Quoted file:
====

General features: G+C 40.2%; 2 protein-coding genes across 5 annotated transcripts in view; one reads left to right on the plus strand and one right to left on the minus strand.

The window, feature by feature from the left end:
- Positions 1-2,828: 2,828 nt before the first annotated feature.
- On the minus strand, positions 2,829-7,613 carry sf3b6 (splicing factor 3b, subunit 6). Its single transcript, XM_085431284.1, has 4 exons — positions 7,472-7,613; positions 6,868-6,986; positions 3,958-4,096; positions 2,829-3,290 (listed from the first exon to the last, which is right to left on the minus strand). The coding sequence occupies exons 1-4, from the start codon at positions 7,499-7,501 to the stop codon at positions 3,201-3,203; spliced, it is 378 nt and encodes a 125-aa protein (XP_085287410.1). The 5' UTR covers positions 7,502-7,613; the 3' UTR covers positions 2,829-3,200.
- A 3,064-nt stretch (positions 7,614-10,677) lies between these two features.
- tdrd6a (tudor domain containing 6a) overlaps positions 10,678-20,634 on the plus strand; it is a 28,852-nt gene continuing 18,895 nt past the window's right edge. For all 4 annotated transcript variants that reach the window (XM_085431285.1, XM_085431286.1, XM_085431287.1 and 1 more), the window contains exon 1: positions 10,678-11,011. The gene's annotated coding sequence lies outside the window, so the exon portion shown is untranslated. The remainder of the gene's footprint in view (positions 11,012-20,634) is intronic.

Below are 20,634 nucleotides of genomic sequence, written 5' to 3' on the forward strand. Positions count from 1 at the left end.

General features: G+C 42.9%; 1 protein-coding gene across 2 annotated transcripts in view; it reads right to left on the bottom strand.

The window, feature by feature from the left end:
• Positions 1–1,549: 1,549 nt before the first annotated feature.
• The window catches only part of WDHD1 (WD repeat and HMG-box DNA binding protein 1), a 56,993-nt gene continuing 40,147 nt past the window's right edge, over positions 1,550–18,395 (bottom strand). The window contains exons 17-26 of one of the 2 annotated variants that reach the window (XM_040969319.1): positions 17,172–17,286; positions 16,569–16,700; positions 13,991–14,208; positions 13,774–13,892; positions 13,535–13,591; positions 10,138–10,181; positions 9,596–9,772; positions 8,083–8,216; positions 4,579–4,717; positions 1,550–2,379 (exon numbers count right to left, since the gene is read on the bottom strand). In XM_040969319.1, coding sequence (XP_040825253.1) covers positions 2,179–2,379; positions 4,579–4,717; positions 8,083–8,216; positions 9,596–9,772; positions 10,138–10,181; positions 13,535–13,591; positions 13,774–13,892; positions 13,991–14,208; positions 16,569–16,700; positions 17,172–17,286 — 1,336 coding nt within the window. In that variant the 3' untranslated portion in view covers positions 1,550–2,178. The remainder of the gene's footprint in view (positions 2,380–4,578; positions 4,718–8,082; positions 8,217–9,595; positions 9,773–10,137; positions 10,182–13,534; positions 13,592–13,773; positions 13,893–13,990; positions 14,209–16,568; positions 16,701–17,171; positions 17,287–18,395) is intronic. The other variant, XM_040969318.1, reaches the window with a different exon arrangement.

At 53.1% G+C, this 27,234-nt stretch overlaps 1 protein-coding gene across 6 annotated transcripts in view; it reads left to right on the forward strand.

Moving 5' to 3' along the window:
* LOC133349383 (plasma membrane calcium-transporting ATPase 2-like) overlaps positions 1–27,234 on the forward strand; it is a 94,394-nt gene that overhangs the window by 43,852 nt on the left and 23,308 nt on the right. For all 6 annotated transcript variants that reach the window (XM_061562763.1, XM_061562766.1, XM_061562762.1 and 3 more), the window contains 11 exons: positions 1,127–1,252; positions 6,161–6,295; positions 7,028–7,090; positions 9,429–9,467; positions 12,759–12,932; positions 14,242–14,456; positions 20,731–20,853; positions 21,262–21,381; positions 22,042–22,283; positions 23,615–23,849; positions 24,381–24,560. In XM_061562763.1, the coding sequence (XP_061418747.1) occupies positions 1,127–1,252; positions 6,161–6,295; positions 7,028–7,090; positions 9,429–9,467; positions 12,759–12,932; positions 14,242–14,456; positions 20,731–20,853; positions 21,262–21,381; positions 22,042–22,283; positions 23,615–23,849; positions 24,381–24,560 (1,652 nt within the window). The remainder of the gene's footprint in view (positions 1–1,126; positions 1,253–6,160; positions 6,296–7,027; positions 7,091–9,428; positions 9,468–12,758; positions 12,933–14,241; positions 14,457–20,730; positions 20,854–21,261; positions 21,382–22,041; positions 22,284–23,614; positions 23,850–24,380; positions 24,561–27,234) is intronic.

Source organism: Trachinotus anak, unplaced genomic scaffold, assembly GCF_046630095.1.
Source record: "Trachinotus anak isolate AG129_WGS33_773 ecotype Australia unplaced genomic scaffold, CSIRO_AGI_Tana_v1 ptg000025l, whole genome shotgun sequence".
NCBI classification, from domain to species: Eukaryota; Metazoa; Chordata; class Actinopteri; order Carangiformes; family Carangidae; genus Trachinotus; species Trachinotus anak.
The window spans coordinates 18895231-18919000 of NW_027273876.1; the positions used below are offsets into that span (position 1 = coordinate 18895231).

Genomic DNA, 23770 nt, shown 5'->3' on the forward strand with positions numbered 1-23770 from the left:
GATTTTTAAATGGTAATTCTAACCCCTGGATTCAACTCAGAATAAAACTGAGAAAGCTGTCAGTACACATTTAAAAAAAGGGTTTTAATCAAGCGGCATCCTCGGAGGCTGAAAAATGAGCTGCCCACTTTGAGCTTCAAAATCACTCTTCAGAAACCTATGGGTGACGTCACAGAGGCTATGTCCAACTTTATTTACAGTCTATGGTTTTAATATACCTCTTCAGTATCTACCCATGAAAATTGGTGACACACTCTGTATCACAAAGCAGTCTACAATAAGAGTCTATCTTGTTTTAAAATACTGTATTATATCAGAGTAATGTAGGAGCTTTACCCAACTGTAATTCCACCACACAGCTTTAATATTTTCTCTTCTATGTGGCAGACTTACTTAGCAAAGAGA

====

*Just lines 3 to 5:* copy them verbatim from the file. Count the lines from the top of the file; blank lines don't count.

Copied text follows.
- Positions 1-2,828: 2,828 nt before the first annotated feature.
- On the minus strand, positions 2,829-7,613 carry sf3b6 (splicing factor 3b, subunit 6). Its single transcript, XM_085431284.1, has 4 exons — positions 7,472-7,613; positions 6,868-6,986; positions 3,958-4,096; positions 2,829-3,290 (listed from the first exon to the last, which is right to left on the minus strand). The coding sequence occupies exons 1-4, from the start codon at positions 7,499-7,501 to the stop codon at positions 3,201-3,203; spliced, it is 378 nt and encodes a 125-aa protein (XP_085287410.1). The 5' UTR covers positions 7,502-7,613; the 3' UTR covers positions 2,829-3,200.
- A 3,064-nt stretch (positions 7,614-10,677) lies between these two features.